A spike in lockdown-related relationship breakdowns has been reported in China. So Jess Scott took another look at the Museum of Broken Relationships.
Following last year’s global call for contributions 1881 relics of relationships past can now be seen on the Museum of Broken Relationships website: brokenships.com. A globally crowd-sourced project, submissions are pinned onto an interactive map, where viewers can read tales of heartbreak, as told by hundreds of anonymous strangers.
The museum features two permanent outposts, in Zagreb and Los Angeles, and a travelling collection, which recently found itself at Otago Museum.
Although the digital catalogue does not yet include any entries from New Zealand, Otago Museum’s call for submissions (AZ#81) yielded 45 contributions from heartbroken Kiwis, quite literally putting us on the map.
After the call for submissions ended, Otago Museum hosted a selection of 25 objects submitted to them, and 65 objects from the Museum of Broken Relationships global archive.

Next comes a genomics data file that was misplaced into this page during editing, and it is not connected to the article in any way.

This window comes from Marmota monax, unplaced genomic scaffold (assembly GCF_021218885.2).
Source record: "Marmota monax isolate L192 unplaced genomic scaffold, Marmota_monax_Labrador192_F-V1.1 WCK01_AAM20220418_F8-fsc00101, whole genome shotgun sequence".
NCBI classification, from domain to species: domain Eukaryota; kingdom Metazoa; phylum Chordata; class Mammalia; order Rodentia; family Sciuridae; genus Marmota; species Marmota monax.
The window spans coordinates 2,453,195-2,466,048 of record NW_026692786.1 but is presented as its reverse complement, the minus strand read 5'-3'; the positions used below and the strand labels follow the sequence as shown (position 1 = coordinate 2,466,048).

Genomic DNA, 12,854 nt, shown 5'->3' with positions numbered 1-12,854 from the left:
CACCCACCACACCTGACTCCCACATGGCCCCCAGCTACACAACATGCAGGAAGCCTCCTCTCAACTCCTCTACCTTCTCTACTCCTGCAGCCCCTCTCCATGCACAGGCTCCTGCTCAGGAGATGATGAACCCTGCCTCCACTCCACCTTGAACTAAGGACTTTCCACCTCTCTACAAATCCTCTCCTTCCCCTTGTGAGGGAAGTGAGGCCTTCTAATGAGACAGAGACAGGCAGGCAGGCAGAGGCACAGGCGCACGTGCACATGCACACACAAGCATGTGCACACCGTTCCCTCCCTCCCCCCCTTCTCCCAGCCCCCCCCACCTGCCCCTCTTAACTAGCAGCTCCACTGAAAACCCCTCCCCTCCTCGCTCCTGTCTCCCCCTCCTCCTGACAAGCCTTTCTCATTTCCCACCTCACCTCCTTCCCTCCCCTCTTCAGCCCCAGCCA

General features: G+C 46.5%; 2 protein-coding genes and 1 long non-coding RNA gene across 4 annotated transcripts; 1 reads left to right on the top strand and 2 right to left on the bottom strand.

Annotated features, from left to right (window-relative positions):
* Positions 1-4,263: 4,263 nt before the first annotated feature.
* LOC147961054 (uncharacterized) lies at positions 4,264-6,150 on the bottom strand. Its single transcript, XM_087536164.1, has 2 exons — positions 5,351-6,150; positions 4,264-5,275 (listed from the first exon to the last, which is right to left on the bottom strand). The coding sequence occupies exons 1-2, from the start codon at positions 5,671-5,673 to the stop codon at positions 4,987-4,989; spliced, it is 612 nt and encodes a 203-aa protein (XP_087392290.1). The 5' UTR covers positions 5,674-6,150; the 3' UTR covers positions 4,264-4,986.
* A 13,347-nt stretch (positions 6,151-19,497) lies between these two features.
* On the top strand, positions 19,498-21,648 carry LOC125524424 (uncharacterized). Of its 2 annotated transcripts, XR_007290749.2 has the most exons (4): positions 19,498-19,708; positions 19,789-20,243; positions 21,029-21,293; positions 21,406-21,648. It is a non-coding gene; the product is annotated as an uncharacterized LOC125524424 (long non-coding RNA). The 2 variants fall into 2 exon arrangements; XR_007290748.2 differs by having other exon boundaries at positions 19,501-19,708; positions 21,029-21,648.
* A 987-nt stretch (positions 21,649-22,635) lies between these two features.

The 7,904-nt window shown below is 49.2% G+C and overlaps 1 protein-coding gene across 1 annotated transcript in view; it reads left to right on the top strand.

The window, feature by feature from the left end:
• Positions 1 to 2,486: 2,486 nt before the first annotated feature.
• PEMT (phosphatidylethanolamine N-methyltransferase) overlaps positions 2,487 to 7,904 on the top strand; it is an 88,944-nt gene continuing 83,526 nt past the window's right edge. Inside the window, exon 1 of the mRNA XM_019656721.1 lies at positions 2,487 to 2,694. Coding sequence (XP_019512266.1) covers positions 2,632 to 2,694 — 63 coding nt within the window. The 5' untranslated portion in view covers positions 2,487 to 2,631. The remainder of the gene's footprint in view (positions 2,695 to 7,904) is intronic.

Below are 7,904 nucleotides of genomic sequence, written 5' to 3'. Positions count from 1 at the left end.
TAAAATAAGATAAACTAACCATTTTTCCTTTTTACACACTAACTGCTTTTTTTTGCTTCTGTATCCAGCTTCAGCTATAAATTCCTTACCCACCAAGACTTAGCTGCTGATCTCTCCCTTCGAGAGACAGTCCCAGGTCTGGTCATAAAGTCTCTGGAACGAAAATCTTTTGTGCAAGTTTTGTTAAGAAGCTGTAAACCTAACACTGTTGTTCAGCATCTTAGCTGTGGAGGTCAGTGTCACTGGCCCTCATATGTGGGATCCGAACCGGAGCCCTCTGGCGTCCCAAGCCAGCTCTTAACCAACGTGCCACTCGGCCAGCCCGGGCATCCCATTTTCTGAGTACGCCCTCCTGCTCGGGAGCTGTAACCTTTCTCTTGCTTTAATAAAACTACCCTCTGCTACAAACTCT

Craig Scott, Otago Museum’s Head of Exhibitions and Creative Services, says the items ranged ‘from books and jewellery, to a set of keys, a glass banana, a 1kg block of Cadbury Caramilk Chocolate, a dress, a studded jacket – all kinds of things from mundane day-to-day objects to very specific and personal ones.’
The aforementioned glass banana was one of his personal favourites. The piece was donated in honour of a Dunedin dweller’s ‘spirit fruit guiding (them) to truth,’ after a rogue peel hidden in the compost gave away their banana-loathing husband’s affair.
His other favourites include a positive pregnancy test and a cheongsam gifted by a former lover, which the owner kept for more than 20 years but could never bear to wear.
‘It was interesting to see the importance, pain, or memories a particular object held. Ultimately, the objects are just an anchor to the whole experience – it is the story associated with each object that holds the true power and resonates with the individual.’
‘Even people who didn’t make a submission seemed to go down a path of nostalgia – it was pretty cool to see and hear the conversations it started,’ he said.
The Museum of Broken Relationship’s digital collection similarly spans from the prosaic to the obscure, including an espresso machine, the ‘Twenty-seven-year Old Crust from a Wound of My First Love’ (a scab from a motorcycle accident), a packet of gastritis tablets, a pair of pink fluffy handcuffs, and a rubber hamburger.
Keep an eye on the site for New Zealand’s contributions – if you’re lucky, you might even spot a submission from your very own scorned lover.
Images courtesy of Otago Museum